It’s Tarvaris’ time for Vikings
Ready or not, Jackson is acting like a starting quarterback
By Dave Campbell
EDEN PRAIRIE, Minn. — Tarvaris Jackson is carrying himself with the command of an NFL starting quarterback. The question for the Vikings is whether this confidence will translate to touchdowns.
Jackson’s chance to show he’s able to bring Minnesota’s offense to a level of competency has begun. He’ll start on Sunday afternoon in the season opener against Atlanta.
In the two games Jackson led the huddle at the end of last year, teammates noticed a rookie who was a little unsure.
"Now, man, he’s running that thing like a 10-year vet," said guard Artis Hicks. "I’m proud of him."
It’s interesting that the first game is against the Falcons, whose trouble with Michael Vick following federal dogfighting charges has dominated recent NFL news. Vick’s ability to move the ball with his feet was unparalleled among his peers.
Even though the Vikings don’t feature Jackson as a runner, the potential to pose the same type of dual threat to defenses is there.
"Whatever they call me. Whatever gets the job done," Jackson said on Wednesday. "If it’s me running for 100 yards or if it’s me passing for 200 or 300 yards, I’ll just do it. Whatever the defense gives me, I’m going to take it whether it’s running or passing. So they can label me as a runner or a pocket passer. It really doesn’t matter."
He’s certain to see plenty of blitzes, given his inexperience and the lack of standouts at receiver on this team. That could provide most of his opportunities to take off with the ball, because the Vikings prefer to save their running plays for Chester Taylor and Adrian Peterson.
The message from the Vikings is Jackson doesn’t have to be Vick or Randall Cunningham. He also doesn’t need to be critical of his performance each week.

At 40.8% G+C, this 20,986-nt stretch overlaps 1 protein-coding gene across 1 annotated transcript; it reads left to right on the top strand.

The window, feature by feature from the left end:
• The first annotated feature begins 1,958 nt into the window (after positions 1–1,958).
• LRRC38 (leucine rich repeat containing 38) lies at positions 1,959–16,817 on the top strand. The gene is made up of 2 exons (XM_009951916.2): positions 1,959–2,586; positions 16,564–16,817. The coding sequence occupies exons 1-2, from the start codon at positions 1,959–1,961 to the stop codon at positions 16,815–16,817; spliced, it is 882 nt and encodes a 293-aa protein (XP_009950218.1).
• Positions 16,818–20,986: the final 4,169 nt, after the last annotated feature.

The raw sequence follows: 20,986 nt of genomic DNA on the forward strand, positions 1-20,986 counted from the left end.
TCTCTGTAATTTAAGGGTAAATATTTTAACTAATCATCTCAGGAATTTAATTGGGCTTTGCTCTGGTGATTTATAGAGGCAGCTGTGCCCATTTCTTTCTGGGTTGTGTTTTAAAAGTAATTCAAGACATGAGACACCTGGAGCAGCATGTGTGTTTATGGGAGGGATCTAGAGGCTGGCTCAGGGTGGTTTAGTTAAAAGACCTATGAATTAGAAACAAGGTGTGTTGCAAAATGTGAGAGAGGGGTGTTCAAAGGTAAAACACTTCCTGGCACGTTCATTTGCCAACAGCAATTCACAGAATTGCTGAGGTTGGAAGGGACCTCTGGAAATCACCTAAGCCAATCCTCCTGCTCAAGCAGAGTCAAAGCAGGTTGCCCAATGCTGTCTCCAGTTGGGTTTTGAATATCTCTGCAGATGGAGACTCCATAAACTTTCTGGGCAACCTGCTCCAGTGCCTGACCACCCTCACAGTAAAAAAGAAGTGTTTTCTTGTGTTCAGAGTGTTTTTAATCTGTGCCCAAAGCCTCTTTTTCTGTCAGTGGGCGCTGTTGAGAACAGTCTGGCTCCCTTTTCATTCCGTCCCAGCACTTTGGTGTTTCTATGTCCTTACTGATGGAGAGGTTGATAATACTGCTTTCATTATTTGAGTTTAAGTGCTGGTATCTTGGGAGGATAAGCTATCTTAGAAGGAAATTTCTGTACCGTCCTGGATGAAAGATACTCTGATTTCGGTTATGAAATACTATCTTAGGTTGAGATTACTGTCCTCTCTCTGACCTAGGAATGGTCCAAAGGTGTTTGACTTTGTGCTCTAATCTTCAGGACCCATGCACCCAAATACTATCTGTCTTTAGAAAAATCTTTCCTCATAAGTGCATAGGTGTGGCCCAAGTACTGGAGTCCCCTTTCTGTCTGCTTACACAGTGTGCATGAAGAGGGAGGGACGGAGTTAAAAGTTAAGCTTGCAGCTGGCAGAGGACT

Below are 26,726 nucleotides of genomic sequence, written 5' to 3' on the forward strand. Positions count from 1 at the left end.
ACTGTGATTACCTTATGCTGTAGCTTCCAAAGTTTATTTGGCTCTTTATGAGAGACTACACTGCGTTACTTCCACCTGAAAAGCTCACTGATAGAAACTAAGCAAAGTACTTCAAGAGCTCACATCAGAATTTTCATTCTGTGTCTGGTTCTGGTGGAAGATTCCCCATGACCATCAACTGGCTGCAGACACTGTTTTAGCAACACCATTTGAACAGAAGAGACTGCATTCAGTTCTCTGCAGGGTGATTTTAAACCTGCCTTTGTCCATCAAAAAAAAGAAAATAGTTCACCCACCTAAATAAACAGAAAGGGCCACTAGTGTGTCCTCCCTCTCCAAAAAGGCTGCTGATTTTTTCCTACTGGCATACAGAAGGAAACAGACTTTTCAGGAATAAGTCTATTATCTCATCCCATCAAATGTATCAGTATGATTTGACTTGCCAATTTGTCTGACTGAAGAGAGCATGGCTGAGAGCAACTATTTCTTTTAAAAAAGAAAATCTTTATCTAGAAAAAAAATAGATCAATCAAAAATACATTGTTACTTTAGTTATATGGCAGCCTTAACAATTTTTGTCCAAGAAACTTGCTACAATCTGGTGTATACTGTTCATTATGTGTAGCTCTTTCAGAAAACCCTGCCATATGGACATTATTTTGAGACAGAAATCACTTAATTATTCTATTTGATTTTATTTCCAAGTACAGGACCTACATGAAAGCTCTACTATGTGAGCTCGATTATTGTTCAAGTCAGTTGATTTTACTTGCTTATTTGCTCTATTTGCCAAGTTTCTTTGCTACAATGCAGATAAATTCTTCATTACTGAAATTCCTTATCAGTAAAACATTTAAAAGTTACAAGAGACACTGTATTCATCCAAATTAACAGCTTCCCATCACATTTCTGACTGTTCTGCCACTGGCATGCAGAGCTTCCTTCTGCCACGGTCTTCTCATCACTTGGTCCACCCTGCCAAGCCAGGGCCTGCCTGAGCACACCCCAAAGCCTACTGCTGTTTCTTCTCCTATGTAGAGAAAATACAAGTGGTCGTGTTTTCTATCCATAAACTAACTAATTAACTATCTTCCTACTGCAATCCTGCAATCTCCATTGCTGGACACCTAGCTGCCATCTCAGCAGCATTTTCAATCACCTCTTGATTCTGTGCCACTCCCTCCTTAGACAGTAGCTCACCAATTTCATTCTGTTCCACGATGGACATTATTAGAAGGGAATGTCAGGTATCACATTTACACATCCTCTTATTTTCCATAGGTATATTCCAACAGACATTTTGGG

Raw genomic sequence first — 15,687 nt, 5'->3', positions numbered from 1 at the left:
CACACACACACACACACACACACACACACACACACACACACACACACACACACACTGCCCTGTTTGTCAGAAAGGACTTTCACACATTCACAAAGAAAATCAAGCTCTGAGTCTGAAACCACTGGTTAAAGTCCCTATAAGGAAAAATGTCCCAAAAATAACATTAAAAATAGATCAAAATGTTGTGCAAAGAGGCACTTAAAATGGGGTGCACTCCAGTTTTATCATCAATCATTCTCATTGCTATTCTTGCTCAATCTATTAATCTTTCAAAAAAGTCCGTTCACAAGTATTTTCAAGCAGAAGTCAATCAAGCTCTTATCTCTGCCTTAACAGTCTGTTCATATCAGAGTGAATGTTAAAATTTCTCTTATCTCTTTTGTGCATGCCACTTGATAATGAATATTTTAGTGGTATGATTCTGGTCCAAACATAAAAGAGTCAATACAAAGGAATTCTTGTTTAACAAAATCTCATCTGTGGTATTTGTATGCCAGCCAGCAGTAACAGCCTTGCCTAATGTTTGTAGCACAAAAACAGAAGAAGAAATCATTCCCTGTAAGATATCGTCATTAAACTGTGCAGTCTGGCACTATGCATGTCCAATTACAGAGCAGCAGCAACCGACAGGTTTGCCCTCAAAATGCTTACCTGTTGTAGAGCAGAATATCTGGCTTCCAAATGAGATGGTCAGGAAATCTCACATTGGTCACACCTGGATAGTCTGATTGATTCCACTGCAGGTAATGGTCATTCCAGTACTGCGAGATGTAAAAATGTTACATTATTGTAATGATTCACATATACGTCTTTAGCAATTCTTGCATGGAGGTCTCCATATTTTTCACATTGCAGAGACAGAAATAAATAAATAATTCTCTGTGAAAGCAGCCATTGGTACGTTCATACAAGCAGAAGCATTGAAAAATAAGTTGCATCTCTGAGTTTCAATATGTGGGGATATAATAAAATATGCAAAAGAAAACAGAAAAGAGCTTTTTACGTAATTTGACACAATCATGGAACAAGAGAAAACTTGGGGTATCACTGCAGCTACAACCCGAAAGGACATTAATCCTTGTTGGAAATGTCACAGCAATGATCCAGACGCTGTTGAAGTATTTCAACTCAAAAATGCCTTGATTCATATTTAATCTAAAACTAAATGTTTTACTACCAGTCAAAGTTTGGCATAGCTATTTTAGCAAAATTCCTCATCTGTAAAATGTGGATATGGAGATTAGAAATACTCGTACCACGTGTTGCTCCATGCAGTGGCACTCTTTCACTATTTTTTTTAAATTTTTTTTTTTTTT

"I think you have to have patience with the guy," Vikings coach Brad Childress said. "You understand there is going to be bumps in the road, things that he hasn’t seen before. It’s really more about how he deals with those things and moves forward."
By all accounts, Jackson has done all the right things, even though he still must prove he’s ready for to be a starting quarterback. He sought Peyton Manning for advice about playing the position last week, a brief conversation arranged by defensive coordinator and former Indianapolis assistant Leslie Frazier. He also built respect and trust with his teammates with the amount of time he spent at the practice facility during the offseason conditioning program.
"He’s the leader of the team," receiver Troy Williamson said. "Whatever he needs us to do, we’re here for Tarvaris."
Though Hicks and tackle Ryan Cook have been listed first on the depth chart all summer, the right side of the offensive line was not set when the preseason ended. Childress declined to reveal his lineup Wednesday. ... Linebacker E.J. Henderson missed Wednesday’s practice due to an illness.